4.1. Garbage Collection on Models


The Javascript garbage collector is prematurely destroying models. For example, the pattern for assigning a query model to a QML component is as follows:


        countryComboBox.model = db.queryModel(


QML components, currently, do not inform the Javascript garbage collector that it has a reference to the model. The Javascript garbage collector *CAN* destroy the model whenever it feels like. This can lead to instability with the QML component. i.e. suddenly the values in the ComboBox may disappear (i.e. be replaced with blanks instead of values) or interacting with the ComboBox may crash the application.


A workaround is to define a Javascript property that keeps the model alive. This is the purpose of the readonly _model property in the following code snippet:


    ComboBox {
        id: countryComboBox
        readonly property var _model: model
        textRole: "country"


We've informed Qt company of this issue.


4.2 Quoted values


If you have quoted values in your CSV file, the values aren't unquoted when you access them. The workaround is you have to add additional logic to identify and remove the extraneous quotes.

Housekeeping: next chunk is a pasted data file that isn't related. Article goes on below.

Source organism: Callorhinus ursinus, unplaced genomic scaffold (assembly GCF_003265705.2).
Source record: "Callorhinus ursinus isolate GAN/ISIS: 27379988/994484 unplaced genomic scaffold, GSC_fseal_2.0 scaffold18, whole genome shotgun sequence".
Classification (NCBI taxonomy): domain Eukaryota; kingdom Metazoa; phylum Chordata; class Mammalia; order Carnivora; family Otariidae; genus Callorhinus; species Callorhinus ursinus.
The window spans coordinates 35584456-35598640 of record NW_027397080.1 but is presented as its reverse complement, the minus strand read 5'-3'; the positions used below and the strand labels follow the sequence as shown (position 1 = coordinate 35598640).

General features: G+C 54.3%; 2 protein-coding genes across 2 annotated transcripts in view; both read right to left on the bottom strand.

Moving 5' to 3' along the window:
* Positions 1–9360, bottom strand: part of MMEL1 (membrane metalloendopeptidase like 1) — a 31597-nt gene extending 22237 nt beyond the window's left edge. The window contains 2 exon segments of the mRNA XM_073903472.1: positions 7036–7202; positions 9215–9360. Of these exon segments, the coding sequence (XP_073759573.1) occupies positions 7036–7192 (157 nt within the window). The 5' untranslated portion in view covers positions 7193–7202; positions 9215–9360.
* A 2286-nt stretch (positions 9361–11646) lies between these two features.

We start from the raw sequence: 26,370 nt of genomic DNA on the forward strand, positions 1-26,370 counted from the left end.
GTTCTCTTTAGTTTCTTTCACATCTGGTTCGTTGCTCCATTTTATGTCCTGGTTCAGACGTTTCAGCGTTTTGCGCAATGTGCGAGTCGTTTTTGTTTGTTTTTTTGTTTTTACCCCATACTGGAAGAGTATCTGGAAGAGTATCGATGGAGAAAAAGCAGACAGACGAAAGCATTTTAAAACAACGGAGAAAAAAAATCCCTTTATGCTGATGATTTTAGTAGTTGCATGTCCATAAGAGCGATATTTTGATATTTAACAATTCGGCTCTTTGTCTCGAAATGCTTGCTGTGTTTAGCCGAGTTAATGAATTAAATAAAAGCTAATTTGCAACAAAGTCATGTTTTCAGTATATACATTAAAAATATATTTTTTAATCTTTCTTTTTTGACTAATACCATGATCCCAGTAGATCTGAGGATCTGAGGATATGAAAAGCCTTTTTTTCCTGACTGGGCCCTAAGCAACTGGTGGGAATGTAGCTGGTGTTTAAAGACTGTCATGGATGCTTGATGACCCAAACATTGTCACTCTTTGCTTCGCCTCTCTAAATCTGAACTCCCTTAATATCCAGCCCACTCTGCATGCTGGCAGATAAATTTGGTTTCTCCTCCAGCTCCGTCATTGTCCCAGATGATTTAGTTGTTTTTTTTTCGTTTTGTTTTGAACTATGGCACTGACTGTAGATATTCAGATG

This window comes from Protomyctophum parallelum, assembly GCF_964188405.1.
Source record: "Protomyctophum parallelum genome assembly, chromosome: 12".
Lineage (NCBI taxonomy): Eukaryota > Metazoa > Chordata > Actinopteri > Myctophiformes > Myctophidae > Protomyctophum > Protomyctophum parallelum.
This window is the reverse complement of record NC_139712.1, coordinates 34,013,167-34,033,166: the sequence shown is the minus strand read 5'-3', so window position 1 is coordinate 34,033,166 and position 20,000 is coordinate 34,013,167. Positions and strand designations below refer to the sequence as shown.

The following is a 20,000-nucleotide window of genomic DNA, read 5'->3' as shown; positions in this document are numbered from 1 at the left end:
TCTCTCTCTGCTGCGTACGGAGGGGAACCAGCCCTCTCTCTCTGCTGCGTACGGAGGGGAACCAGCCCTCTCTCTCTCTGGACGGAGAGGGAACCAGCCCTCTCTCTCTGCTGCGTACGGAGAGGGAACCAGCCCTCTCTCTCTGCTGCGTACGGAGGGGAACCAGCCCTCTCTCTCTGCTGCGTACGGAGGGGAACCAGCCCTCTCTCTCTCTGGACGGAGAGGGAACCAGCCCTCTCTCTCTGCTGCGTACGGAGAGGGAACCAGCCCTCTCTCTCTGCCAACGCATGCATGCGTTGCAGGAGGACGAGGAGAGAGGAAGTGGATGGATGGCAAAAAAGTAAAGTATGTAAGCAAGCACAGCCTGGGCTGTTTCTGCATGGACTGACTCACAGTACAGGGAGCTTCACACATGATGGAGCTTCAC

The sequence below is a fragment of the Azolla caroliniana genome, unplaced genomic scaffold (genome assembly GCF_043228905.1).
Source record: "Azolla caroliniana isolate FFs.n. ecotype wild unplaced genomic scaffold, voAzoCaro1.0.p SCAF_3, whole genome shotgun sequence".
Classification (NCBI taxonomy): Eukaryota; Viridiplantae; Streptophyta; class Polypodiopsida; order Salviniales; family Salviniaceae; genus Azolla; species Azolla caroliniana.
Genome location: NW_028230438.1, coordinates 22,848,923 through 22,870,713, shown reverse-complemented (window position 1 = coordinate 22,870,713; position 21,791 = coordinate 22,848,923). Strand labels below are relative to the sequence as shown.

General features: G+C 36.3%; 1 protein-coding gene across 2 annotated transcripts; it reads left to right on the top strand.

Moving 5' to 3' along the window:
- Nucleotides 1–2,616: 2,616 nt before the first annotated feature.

This issue is being addressed for the next release of AppStudio


4.3 Trailing spaces aren't being trimmed


If you have trailing spaces in your CSV, e.g. "country, subcountry" instead of "country,subcountry" then this will cause a problem. For the time being, you will have to trim the trailing spaces from your CSV file.


This issue is being addressed for the next release of AppStudio


5. Select City sample


The "Select City from CSV" app is available for you to try which demonstrates all of the above points. You can find "Select City from CSV" app in AppStudio.


  1. Launch AppStudio
  2. Select New App
  3. Click Search Icon
  4. Type: Select City from CSV




The "Select City from CSV" source code is also available at arcgis-appstudio-samples GitHub


6. Other AppStudio SQL Blogs


Introduction to SQL Beta in AppStudio 2.0

Using CSV files in your application